Derrick Foster was driving to work when he received a flight itinerary via email.
Foster, 38, a 2000 graduate of Anniston High School and 2007 graduate of Jacksonville State University, works as director of environmental services in a Gainesville, Fla., hospital, but he’s also a major in the U.S. Army Reserves, a 20-year veteran with two deployments to Iraq to his credit — once as an enlisted soldier and again as an officer. The message arrived on March 30, just a few weeks after the COVID-19 pandemic began, still a slow trickle before the deluge that later flooded the United States. University of Florida Health Shands, the hospital where he works, had been preparing its response for the virus just a week before.
Foster stopped his car and called his unit for more information — maybe it was training, or some other obligation he hadn’t foreseen.
Instead, he learned he was one of 85 Reserves members being mobilized to help hospitals push back against the pandemic in New Jersey, a mission that came without an expiration date.
“I told my general manager at work, left early that day and came home, got my bags packed, and the next day, my family drove me to the airport,” Foster said Monday, after returning home Saturday night, a little over seven weeks since he left his Florida home.
His role was to act as an executive officer in one of the first four UAMTFs — urban augmentation medical task forces — deployed to the state. The task forces comprised doctors, nurses, respiratory therapists and logistics personnel, among others. Foster’s group was originally meant to take pressure off the staff of University Hospital Newark by creating a field medical station — converting a space like an event center into an improvised hospital — where non-COVID patients could be treated while hospital staff managed coronavirus cases.
Only a week into that work, the task force received orders to move into the hospital and help directly, Foster said, as most of the hospital was turning into a COVID-positive intensive care unit.
“There was a high volume of patients admitted, and within a week they were passing,” Foster recalled. “The staff was tired, depleted; they needed support.”
New Jersey has had 155,092 confirmed cases as of Monday afternoon, according to covid.nj.gov, the state’s online repository of pandemic information. Newark is the state’s most populous city, with nearly 300,000 people. Essex County, where the city and hospital are located, has had 17,202 confirmed cases of COVID-19, and 1,595 deaths, as of Monday. For comparison, Alabama in total has had 14,730 confirmed cases, and 592 deaths, as of Memorial Day, according to the state Department of Public Health’s online resources.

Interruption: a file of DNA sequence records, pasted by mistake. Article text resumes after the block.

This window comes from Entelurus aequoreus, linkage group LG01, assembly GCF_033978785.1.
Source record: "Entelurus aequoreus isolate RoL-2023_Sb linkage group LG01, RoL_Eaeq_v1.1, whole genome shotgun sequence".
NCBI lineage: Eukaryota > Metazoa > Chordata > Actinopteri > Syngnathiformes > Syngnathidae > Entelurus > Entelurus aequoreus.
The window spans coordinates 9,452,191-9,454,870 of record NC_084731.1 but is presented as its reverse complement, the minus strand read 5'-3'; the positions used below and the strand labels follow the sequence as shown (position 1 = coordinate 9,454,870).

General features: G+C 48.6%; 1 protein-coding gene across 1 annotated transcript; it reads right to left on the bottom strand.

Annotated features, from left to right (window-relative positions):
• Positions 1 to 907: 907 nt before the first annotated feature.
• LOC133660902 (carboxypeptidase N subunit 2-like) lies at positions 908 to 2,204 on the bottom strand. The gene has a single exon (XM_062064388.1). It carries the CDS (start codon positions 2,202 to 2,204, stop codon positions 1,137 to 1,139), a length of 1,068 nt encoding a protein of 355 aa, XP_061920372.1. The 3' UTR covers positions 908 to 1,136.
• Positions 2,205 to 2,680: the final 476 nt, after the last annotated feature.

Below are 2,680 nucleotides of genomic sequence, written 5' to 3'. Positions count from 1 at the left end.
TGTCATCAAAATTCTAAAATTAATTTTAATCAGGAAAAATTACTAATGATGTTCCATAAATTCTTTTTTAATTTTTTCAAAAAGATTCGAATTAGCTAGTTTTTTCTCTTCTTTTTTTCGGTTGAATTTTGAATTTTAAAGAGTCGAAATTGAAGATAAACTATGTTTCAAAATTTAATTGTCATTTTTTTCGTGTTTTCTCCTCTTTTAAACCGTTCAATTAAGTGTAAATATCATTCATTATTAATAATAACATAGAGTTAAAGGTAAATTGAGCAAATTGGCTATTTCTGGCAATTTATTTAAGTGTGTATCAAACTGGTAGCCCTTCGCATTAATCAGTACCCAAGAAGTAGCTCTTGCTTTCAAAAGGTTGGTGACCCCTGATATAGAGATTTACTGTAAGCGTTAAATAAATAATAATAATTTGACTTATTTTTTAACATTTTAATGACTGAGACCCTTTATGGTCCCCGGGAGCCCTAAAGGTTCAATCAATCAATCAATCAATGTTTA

“It’s hard to describe, but you could see the need; you could see it on the faces of the community, of the staff, of the patients, that they needed help,” Foster said.
The task force stepped in to take care of work like infection screenings, helping patients with assisted breathing equipment and “proning” — moving patients into various positions throughout the day to relieve pressure on certain parts of their lungs, according to Johns Hopkins Medicine.
Reserves members stayed in hotels during that time, spread out in areas near the hospital. Stay-at-home rules quickly came into effect, so sightseeing wasn’t an option, though most free time was spent getting shut-eye, anyway. There were routine meetings for discussions about mental health and fatigue, and on the weekends, food and board games as much as possible.
“We made sure we created a ‘home’ feeling to try and keep soldiers engaged,” Foster said, “and we were listening to their recommendations for MWR — that’s morale, welfare and recreation.”
The arrival of new cases started to slow down during the last week, Foster said, with staff levels increasing, patient admissions declining, and COVID-positive patients leaving the hospital healthy.
“The climate of the hospital changed for the better,” he said. “People were in better moods.”
The last few days were bittersweet, Foster said.
“You got into that fight, and this is what you were trained to do, but you’ve become a part of the team at University Hospital and you’re almost like co-workers at the time we were getting ready to leave,” he recalled. “They wake you up and say ‘hey, it’s time to go,’ and you snap back into reality. We’ve done our job, it’s time to go.”
Foster’s next two weeks will be spent in a self-quarantine imposed by the Department of Defense, employing the maxim of “better safe than sorry.” Afterward, he’s free to get back to work. Until then, though, he’s with his wife, Erin, his 11- and 6-year-old sons Tres and Ryan, and his 2-year-old daughter, Eryss.
Having seen the virus and its effects firsthand, Foster said he encourages people to continue to stay home if possible, and be safe.
“One thing this mobilization has taught me if that you can look at the TV and decide whether or not it’s safe to go outside, but until you’ve actually seen what COVID can do to you or what the pandemic is actually like, you’re better off listening to your elected leaders,” he said.